You have items you can use as well, with them ranging from snowballs that freeze your foes in place or a turbo boost to get a sudden burst of speed. They are great to use and with the ability to look behind you, the game offers great control on your aiming with the different items. One part of kart racers that I find very annoying is item balance sometimes and Sonic Racing thankfully has wonderful item balancing. If you are struggling though, you have the All Star, which your car turns into the plane form and you have a special attack you can use for a short while (in addition to going at top speed for a short period of time). These are never unfair to the race and are simply tools to help you get some footing during a difficult race.
Regarding control, one issue is performance, as on the Vita version of the game, the frame rate dips a bit when a lot is happening on the screen. This isn’t much of a problem, as it shift right back to a stable 30FPS often enough, but a racing game lives and dies on control and any dips with the frame rate can be a major issue. So I wish the Vita version was a bit more optimized. But I personally enjoyed the gameplay a lot despite this one issue.
Your characters also have a leveling up system, where you can unlock mods after playing through races. Each mod changes the base stats for your car and they are a lot of fun to unlock. They can make Sonic even faster or Tails have even stronger handling. It takes a while to fully upgrade every character but the game having this mode ensures that if you love a specific SEGA character you can continue playing as them and learn how they work, with the mods being tools you can use to costumize your play style.
Overall, the core gameplay here is very strong and while there are some issues with frame rate impacting input the racing is great on Vita.
This title offers a lot of content for the single player gamer. You have over four World Tour mision maps to complete (with one unlocking once you complete all of them) and each one has a number of race types to complete. Masting with four stars for every single mission will take quite a long time fully completing the World Tour is rewarding; you unlock two final racers, with one of them being a love letter to any SEGA fan.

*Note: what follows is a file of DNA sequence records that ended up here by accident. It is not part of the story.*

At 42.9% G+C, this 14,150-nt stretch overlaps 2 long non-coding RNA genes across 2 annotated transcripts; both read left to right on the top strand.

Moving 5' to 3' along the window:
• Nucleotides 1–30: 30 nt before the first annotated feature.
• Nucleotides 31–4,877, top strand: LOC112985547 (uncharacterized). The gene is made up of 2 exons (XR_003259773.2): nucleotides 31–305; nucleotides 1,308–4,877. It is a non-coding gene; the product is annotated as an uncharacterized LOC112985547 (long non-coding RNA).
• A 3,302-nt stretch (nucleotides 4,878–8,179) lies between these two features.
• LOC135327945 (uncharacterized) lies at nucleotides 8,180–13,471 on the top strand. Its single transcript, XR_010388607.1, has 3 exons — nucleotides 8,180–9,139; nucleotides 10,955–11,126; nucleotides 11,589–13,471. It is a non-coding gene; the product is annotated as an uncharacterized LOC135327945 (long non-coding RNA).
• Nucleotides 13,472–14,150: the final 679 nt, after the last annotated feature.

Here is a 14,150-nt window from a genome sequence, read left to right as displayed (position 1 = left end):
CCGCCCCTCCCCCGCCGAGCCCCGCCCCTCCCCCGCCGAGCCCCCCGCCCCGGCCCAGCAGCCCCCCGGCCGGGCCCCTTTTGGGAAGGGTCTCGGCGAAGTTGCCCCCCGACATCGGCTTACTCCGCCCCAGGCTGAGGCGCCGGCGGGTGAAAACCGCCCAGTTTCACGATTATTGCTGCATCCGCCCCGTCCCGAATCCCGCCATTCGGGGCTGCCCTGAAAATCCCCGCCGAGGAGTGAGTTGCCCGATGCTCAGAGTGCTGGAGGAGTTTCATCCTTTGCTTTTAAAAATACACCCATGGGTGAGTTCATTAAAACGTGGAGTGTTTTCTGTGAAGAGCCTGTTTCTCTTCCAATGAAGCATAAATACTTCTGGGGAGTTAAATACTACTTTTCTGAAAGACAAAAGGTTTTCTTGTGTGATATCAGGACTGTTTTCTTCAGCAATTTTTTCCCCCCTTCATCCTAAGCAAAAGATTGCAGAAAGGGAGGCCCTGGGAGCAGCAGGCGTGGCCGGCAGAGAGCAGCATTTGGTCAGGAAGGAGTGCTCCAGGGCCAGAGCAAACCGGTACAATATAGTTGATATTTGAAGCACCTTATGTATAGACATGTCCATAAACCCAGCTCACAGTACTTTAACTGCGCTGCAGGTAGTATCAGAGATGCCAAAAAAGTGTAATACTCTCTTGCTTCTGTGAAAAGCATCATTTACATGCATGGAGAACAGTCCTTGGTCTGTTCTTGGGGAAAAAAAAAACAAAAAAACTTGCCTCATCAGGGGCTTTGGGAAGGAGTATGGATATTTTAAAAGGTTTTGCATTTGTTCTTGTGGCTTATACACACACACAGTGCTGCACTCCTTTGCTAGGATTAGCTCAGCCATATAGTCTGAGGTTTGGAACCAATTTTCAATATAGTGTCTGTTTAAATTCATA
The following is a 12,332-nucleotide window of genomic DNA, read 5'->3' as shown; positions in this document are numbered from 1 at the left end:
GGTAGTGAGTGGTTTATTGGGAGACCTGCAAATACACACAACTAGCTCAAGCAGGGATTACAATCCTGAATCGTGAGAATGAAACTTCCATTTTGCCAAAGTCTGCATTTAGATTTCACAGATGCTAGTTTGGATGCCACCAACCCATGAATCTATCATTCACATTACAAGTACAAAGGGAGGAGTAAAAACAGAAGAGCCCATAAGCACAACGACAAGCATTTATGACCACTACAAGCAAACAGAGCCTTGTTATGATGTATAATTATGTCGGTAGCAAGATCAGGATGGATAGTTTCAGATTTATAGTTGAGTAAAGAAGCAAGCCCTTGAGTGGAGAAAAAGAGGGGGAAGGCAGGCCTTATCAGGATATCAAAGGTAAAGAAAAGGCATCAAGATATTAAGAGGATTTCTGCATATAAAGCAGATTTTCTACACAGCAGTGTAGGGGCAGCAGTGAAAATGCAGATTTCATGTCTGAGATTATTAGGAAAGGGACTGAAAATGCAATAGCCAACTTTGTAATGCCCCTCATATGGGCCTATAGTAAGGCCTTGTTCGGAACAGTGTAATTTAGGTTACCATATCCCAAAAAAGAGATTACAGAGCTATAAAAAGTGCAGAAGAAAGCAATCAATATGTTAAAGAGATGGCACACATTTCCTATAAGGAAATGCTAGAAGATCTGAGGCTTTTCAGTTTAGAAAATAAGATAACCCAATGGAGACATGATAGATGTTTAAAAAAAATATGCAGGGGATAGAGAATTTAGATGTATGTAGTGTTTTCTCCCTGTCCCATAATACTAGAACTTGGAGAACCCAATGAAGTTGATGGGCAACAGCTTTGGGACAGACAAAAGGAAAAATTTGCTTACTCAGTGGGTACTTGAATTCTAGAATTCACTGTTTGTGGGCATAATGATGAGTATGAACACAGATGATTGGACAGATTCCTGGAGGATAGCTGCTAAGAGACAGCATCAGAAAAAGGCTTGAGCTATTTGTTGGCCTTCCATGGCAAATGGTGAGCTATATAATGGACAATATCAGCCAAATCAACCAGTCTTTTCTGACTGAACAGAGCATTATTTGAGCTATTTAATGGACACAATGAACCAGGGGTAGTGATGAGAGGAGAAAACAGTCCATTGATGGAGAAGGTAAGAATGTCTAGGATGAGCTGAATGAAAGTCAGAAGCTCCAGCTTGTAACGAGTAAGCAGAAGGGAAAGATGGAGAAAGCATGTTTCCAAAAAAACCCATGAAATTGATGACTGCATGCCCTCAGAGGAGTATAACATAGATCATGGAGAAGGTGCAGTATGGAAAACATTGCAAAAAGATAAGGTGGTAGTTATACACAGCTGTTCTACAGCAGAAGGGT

Trying to get every sticker (which you can put on your SEGA Licence, which is something people can see on your user name) will take a long time too and they function similar to trophies or achievements (with some even being directly linked to trophies). I feel that fully experiencing everything will take a long time and overall, you will have a great time trying to see everything this game has to offer.
Also special tip; if you set the Vita’s date to Christmas Eve, you will unlock a special kid linked to SEGA’s history.
The visuals on offer, while a step down from the console version of the title, still look great on Vita. Every race track feels ripped out of the many SEGA games they originate from and they have a lot of strong visual design elements. The colors also pop off the Vita screen, ensuring the everything looks clear as you race on the tracks.
Character animations are mostly okay but the characters themselves took the heaviest hit in this version of the game though. There is less detail on the character models and when you get a clear look at them after beating a race, they look low quality. The cars themselves look great though and some visual elements from the console versions like Sonic’s quills moving in the air are clearly visible in the Vita version as well.
As mentioned during the gameplay portion, the frame rate is not the most stable despite mostly sticking with it’s 30FPS target during races. Sometimes, they drop heavily but they go right back up after the mild slowdown. It is not a major issue but for a racing game where inputs are very important, I feel it is worth mentioning.
One of this games best aspects regarding presentation is the soundtrack. They are remixes of iconic SEGA games and it sounds fantastic. Hearing Super Sonic Warrior from the JP version of Sonic CD play in the Seaside Hill track or a wonderful remixes of Shinobi III play in the Seasonal Shrine track are some examples of the strong soundtrack at work. This ties into sound design as well, as all the characters and sound effects are crisp and do not sound compressed.
Overall Score: 8.5 out of 10
+High Replay Value with Lots of Content
+Tight and Rewarding Gameplay
+Great Soundtrack and Audio
-Frame Rate Issues/Slowdown at Some Points
-Character Models look a bit Rough
-Online Play has limited Community
Sonic Racing Transformed is one of the best Kart Racers on the PS Vita and despite some issues popping up when the game drifted to the platform, the game still is very enjoyable to play. With its blend of strong arcade racing gameplay and lots of SEGA love, you will have a great time with this racing title.
Developer: Sumo Digital
Publisher: SEGA of America/SEGA of Europe
File Size: 1.4 GB
Format: Retail and Digital Release